Coronavirus and its Impact on the Economy: exploring threats and opportunities

Coronavirus and its Impact on the Economy: exploring threats and opportunities

Coronavirus and its Impact on the Economy: exploring threats and opportunities

Madhuri Saripalle, Associate Professor, Graduate School of Business, IFMR, Sricity.

The world economy is facing one of its worst crises since a century. Economies across the globe are seeing a sharp contraction in growth caused by the economic lockdown to control the spread of the virus. This has led to a supply shock, reduction in output, employment and consequently, demand. The Indian economy was already facing serious structural issues and facing a downturn, which probably have receded to the background with the more serious threat of the pandemic at hand. Two important questions are: a) when will the economy restart and what will be the sectoral response; b) what policy measures can speed up the recovery process? It is also a time to reset the economy by creating skills and improving productivity through innovation.

To address the first question, as economies restart, there will be varied response across various sectors. For example, industries such as essential goods and services such as drugs and pharmaceuticals, essential health and financial services such as insurance, production of essential foods such as pulses, etc, will see rapid growth, while industries and services which are based on discretionary spend like restaurants, entertainment, tourism will be hard hit. More detailed analysis can be read here and here. The impact of economic slowdown is widespread because almost every sector is dependent on trade and global supply chains. The pandemic is a double whammy on an already existing slowdown in the economy, which is a an area of much more serious concern.

In this article I will analyse the structural imbalances in our trade sector which have got further amplified with the pandemic and explore how these can be addressed.

Lack of diversity in Trade basket-opportunity or threat?

In our trade basket, if we exclude textiles, the exports and imports are concentrated in just a few products. The top 5 commodities constitute 60-70 percent of total exports and imports in India (table 1). It is time to create comparative advantage in labour intensive sectors such as leather, sports goods, automotive ancillaries to increase employment. The pandemic has given us an opportunity wherein supply chains will be re-routed from the manufacturing engine of the world-China to India so that we can prepare ourselves to skill our young workforce and increase productivity in export-oriented sectors.

Table 1: Diversity in Trade basket in India

S.no.Commodities% Share in Exports% Share in Imports
1Mineral Fuels, Oils and Products1432
2Gems and Jewelry1212
3Textiles101.4
4Electrical Machinery and Equipment511
5Nuclear Reactors, Boilers and parts79
6Organic Chemicals64
7Vehicles other than railway or tramway51.1
8Pharmaceutical Products50.5
 Total6371
 Source: EXIM database. Ministry of commerce, GOI

Decline in trade from November 2019: when will green shoots emerge?

The decline in exports and imports started from November 2019 onwards when sectors such as jewellery, textiles, ores and minerals registered fall in exports. Important sectors such as oil, coal, iron and steel, transport equipment and electronic goods declined as well reflecting decreased economic activity. During January-March 2020, with the exception of ore exports and transport equipment imports (mostly railway and locomotives, boats and floating structures), there has been a widespread decline in trade due to supply chain disruptions. As countries emerge from lockdown, there will be revival in economic activity and there should be enough policy measures both on the supply as well as demand side simultaneously for a balanced pick-up in economic activity.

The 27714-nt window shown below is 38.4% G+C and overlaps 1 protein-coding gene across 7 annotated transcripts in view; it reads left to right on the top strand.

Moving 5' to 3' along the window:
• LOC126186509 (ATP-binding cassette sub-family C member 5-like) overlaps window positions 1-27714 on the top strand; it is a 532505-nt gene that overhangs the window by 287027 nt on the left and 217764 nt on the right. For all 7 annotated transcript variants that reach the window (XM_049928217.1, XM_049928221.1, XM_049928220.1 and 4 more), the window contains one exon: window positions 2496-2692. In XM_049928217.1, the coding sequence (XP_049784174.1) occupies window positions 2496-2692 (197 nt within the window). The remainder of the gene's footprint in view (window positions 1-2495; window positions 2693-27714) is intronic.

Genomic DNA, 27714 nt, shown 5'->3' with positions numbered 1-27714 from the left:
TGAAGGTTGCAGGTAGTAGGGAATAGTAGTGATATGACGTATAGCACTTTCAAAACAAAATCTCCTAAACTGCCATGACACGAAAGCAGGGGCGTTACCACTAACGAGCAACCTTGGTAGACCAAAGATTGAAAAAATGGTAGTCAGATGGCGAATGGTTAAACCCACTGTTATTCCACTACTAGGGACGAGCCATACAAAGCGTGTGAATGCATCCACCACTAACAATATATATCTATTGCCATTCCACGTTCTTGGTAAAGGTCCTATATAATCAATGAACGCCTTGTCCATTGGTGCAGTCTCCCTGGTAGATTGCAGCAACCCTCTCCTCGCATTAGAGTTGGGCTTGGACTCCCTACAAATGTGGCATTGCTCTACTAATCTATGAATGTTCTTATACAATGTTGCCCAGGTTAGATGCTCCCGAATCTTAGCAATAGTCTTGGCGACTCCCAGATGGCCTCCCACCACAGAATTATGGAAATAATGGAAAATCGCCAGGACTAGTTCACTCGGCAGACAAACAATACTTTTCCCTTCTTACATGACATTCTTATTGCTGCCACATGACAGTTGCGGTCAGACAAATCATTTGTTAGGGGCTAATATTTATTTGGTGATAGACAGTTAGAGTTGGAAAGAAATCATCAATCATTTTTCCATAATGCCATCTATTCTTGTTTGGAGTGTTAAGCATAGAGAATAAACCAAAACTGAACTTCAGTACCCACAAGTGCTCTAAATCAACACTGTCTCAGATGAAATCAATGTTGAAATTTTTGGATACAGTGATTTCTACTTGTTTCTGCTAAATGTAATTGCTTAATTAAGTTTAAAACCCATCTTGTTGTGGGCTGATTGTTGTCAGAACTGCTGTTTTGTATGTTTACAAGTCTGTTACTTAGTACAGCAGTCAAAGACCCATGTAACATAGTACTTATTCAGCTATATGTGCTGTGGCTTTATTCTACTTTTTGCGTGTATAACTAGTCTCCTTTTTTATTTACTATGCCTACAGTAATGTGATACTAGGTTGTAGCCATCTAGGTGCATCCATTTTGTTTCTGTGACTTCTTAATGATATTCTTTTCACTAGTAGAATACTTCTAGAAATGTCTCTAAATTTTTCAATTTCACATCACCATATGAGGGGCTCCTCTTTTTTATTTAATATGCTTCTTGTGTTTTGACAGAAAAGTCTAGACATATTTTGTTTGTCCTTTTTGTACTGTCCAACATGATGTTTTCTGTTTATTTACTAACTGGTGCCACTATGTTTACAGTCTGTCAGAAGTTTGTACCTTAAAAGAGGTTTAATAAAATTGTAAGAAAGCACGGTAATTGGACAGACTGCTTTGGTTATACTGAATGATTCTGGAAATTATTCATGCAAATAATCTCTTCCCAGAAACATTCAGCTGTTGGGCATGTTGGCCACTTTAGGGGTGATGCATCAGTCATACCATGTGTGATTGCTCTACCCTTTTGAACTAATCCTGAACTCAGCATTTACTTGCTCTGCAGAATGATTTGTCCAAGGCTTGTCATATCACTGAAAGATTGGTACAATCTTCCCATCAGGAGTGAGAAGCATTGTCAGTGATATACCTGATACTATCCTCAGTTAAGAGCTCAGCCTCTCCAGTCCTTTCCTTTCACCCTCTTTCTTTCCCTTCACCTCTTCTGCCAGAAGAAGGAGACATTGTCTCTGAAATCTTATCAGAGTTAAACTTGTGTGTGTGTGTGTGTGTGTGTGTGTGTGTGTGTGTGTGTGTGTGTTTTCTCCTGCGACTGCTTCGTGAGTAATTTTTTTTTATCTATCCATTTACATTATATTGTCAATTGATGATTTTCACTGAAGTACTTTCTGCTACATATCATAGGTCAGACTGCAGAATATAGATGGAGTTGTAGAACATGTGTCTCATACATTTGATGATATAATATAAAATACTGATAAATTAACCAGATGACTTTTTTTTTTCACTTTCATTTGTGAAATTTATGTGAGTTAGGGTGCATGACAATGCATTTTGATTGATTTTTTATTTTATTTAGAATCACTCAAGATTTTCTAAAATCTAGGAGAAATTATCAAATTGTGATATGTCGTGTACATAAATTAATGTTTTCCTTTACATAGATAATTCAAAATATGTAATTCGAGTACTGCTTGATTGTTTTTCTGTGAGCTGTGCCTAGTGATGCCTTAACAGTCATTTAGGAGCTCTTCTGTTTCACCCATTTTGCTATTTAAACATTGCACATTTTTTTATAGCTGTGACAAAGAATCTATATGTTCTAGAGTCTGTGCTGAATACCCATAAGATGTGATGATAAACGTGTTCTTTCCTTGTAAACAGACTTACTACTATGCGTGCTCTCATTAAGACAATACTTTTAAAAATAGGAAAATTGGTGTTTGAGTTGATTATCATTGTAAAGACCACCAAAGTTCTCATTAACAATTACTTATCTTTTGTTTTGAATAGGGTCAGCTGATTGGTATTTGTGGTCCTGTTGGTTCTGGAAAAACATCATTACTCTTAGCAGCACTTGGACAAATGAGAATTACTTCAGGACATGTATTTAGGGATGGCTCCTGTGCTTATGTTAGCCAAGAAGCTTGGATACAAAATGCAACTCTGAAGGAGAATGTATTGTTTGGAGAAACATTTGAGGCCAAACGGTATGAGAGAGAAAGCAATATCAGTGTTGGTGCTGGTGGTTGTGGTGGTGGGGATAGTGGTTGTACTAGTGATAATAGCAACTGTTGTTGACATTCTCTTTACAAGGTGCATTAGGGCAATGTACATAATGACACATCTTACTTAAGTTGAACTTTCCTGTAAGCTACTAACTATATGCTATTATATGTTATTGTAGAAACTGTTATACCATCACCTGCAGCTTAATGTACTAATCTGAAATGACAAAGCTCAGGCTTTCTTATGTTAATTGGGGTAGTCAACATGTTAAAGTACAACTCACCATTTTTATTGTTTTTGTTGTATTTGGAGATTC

The Call to Adventure

The Call to Adventure

Call to adventure

The blog is written by Sameer Abraham Thomas. The Author is a Faculty Associate, Centre for Writing & Pedagogy at Krea University.

21 July 2020: I got up earlier than usual today. The sound of rain woke me up at half past six in the morning – or perhaps it was the cessation of the sound; my father told me it had started raining earlier and had abated a little by 6:30.

Waking up in the dark, some pale light shining through the one window in my room, I listened to the soft drumming of raindrops on some roof somewhere, possibly ours, as if it were an alarm, rousing me from my slumber and calling me to adventure.

It seems to me as I write this that every morning is a call to adventure in some ways. What is it that gets us out of our beds? An alarm, perhaps – some sudden sound; or perhaps the cessation or change of some white noise that had lulled us to sleep at night, or that had slipped seamlessly into our ears at some point after we had nodded off and only just now felt the impetus to leave.

Sometimes, we wake up because someone is calling us, and the reason they want us awake and not asleep is our call to adventure. Sometimes we ignore the call and stay in bed. Adventure calls to minds that are not ready to hearken to that call. They are not yet ready. But one day…

I remember long periods of time when my mind wasn’t ready. It was either too busy making itself anxious or curling up in a defensive ball, paralyzing me to protect me from the dangers posed by any and every adventure, no matter how small. Those were not happy days, but maybe they were necessary at the time. Shields do protect us, but they wear down over time, unless withdrawn to make way for a sudden spear. And a worn-out shield can protect you no more than can a mind, tired of defending itself against itself.

The shield falls and then there is nothing left to insulate ourselves from the call, but now we are too exhausted from the battering of our shields to be able to respond. We lie in bed and listen to the call resound like some song at a festival we know we might love but which we are terrified of losing ourselves in. It takes time and courage to realize that perhaps joy lies in letting ourselves get lost; the challenge of facing the unknown, the challenge of choosing the right path, the challenge of fighting the world and not ourselves, and then the challenge of finding our way home – perhaps it was this that our minds were preparing themselves for all along. It took time, but finally they were ready, and then they fell before us, the clang of the fallen shield beginning yet another call to adventure as the spear finally finds itself in our hands. The call to adventure – we didn’t recognize it then. But, if we persist… today, we might.